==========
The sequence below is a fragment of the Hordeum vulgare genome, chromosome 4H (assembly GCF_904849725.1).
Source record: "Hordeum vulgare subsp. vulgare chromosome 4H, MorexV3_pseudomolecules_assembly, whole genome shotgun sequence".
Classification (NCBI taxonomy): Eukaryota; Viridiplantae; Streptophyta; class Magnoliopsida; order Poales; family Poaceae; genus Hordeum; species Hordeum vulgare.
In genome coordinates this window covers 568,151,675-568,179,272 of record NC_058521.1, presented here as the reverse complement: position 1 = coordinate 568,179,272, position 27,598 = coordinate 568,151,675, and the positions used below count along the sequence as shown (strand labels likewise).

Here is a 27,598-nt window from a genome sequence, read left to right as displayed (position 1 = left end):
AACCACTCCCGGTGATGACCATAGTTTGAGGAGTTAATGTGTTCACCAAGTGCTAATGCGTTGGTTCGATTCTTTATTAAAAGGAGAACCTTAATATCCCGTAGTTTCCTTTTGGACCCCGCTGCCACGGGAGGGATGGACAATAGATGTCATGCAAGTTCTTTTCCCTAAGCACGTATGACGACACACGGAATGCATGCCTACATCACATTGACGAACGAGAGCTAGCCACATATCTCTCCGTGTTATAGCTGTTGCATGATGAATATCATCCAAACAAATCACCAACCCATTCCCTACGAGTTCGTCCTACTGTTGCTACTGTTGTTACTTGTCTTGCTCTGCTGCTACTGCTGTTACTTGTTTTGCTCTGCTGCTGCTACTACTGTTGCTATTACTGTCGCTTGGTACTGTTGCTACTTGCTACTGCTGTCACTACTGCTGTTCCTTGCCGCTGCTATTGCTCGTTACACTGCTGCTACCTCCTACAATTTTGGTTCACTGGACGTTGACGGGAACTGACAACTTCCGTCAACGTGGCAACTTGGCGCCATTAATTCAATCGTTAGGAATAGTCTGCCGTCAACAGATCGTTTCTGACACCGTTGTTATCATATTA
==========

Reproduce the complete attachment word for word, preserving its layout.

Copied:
The sequence below is a fragment of the Hordeum vulgare genome, chromosome 4H (assembly GCF_904849725.1).
Source record: "Hordeum vulgare subsp. vulgare chromosome 4H, MorexV3_pseudomolecules_assembly, whole genome shotgun sequence".
Classification (NCBI taxonomy): Eukaryota; Viridiplantae; Streptophyta; class Magnoliopsida; order Poales; family Poaceae; genus Hordeum; species Hordeum vulgare.
In genome coordinates this window covers 568,151,675-568,179,272 of record NC_058521.1, presented here as the reverse complement: position 1 = coordinate 568,179,272, position 27,598 = coordinate 568,151,675, and the positions used below count along the sequence as shown (strand labels likewise).

Here is a 27,598-nt window from a genome sequence, read left to right as displayed (position 1 = left end):
AACCACTCCCGGTGATGACCATAGTTTGAGGAGTTAATGTGTTCACCAAGTGCTAATGCGTTGGTTCGATTCTTTATTAAAAGGAGAACCTTAATATCCCGTAGTTTCCTTTTGGACCCCGCTGCCACGGGAGGGATGGACAATAGATGTCATGCAAGTTCTTTTCCCTAAGCACGTATGACGACACACGGAATGCATGCCTACATCACATTGACGAACGAGAGCTAGCCACATATCTCTCCGTGTTATAGCTGTTGCATGATGAATATCATCCAAACAAATCACCAACCCATTCCCTACGAGTTCGTCCTACTGTTGCTACTGTTGTTACTTGTCTTGCTCTGCTGCTACTGCTGTTACTTGTTTTGCTCTGCTGCTGCTACTACTGTTGCTATTACTGTCGCTTGGTACTGTTGCTACTTGCTACTGCTGTCACTACTGCTGTTCCTTGCCGCTGCTATTGCTCGTTACACTGCTGCTACCTCCTACAATTTTGGTTCACTGGACGTTGACGGGAACTGACAACTTCCGTCAACGTGGCAACTTGGCGCCATTAATTCAATCGTTAGGAATAGTCTGCCGTCAACAGATCGTTTCTGACACCGTTGTTATCATATTA